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Productive and Predatory Public Policies: Research Expenditures and Producer Subsidies in Agriculture

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  • Harry de Gorter
  • David J. Nielson
  • Gordon C. Rausser

Abstract

Governments are postulated to maximize a political preference function in choosing two policy instruments: research expenditures (a productive policy) that improve social welfare and production subsidies (a predatory policy) that incur deadweight losses. Each policy affects the distribution of income between producers and consumers. Governments determine the optimal mix of policies, taking into account interaction effects between research and subsidy expenditures. In addition to providing an explanation for underinvestment in research, the paper determines conditions under which research and subsidy policies are complementary. Such conditions are shown to characterize U.S. agriculture. Underinvestment in research is therefore less severe than in some other countries.

Suggested Citation

  • Harry de Gorter & David J. Nielson & Gordon C. Rausser, 1992. "Productive and Predatory Public Policies: Research Expenditures and Producer Subsidies in Agriculture," American Journal of Agricultural Economics, Agricultural and Applied Economics Association, vol. 74(1), pages 27-37.
  • Handle: RePEc:oup:ajagec:v:74:y:1992:i:1:p:27-37.
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    1. Richard E. Just & Wen S. Chern, 1980. "Tomatoes, Technology, and Oligopsony," Bell Journal of Economics, The RAND Corporation, vol. 11(2), pages 584-602, Autumn.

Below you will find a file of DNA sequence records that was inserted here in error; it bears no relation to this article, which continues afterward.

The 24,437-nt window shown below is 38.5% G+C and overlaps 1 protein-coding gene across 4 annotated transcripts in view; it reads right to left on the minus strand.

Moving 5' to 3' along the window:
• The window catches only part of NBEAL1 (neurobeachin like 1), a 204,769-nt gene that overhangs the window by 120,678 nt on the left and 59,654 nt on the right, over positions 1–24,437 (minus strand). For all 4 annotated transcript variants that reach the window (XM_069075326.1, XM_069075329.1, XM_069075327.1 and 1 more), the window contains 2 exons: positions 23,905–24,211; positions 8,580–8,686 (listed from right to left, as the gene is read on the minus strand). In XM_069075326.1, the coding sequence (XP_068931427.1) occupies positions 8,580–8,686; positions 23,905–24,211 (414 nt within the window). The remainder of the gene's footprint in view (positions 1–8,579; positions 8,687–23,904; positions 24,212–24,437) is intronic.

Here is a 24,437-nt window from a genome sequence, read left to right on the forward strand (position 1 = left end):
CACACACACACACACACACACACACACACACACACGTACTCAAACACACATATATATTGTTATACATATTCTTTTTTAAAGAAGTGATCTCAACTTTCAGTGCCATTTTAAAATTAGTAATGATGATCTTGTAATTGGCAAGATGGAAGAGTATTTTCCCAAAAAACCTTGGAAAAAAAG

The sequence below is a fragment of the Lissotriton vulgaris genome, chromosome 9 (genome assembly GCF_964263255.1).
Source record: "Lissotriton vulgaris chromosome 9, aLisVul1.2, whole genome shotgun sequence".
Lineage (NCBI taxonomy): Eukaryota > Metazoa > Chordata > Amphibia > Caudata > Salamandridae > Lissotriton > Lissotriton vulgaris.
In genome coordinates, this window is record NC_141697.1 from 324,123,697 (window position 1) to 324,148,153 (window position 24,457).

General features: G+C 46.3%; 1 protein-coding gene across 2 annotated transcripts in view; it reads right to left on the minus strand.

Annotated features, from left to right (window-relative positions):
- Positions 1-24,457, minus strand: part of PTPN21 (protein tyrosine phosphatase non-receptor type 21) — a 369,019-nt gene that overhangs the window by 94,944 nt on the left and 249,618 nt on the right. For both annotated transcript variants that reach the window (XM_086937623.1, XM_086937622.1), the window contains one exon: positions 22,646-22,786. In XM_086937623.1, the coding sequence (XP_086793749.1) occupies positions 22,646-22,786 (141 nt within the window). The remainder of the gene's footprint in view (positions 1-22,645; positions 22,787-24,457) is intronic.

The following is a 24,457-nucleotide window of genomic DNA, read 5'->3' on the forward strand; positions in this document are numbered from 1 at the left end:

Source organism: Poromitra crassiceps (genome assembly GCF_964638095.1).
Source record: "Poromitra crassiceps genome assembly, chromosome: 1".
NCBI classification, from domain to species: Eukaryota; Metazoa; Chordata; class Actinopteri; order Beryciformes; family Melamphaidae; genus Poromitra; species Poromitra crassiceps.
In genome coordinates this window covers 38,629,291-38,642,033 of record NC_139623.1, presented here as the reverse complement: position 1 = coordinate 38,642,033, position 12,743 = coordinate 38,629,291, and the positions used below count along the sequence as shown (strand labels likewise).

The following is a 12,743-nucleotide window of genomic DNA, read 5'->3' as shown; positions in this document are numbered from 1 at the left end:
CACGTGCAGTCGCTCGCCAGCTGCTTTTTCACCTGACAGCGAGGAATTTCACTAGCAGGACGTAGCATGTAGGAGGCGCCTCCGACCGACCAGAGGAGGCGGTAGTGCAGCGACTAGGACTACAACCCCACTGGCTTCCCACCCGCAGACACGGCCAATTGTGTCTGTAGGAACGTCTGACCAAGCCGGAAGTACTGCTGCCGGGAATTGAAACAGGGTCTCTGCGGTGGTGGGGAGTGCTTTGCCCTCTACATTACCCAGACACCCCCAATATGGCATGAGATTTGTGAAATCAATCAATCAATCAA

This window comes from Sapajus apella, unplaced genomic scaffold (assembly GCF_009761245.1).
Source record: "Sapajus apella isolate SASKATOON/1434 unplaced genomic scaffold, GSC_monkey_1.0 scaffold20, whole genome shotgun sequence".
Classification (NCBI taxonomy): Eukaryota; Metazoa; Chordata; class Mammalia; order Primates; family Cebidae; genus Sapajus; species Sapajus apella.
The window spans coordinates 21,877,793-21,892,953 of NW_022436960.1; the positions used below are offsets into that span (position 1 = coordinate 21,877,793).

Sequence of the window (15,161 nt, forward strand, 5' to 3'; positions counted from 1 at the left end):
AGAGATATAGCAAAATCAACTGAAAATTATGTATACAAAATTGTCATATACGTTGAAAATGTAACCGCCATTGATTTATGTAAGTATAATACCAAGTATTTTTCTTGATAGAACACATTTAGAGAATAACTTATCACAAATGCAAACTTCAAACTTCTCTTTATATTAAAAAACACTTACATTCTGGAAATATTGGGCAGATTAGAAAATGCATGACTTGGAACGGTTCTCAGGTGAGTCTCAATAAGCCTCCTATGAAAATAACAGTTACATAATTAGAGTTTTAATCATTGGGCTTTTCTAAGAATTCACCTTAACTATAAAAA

2. Karp, Larry S & Perloff, Jeffrey M, 1989. "Estimating Market Structure and Tax Incidence: The Japanese Television Market," Journal of Industrial Economics, Wiley Blackwell, vol. 37(3), pages 225-239, March.
    3. Lau, Lawrence J., 1982. "On identifying the degree of competitiveness from industry price and output data," Economics Letters, Elsevier, vol. 10(1-2), pages 93-99.
    4. Karp, Larry S & Perloff, Jeffrey M, 1989. "Dynamic Oligopoly in the Rice Export Market," The Review of Economics and Statistics, MIT Press, vol. 71(3), pages 462-470, August.
    5. Bresnahan, Timothy F., 1982. "The oligopoly solution concept is identified," Economics Letters, Elsevier, vol. 10(1-2), pages 87-92.
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    Cited by:

    1. Kym Anderson & Gordon Rausser & Johan Swinnen, 2013. "Political Economy of Public Policies: Insights from Distortions to Agricultural and Food Markets," Journal of Economic Literature, American Economic Association, vol. 51(2), pages 423-477, June.
    2. Barrett, Christopher B., 1999. "The microeconomics of the developmental paradox: on the political economy of food price policy," Agricultural Economics, Blackwell, vol. 20(2), pages 159-172, March.
    3. repec:sek:jijoes:v:6:y:2017:i:1:p:18-32 is not listed on IDEAS

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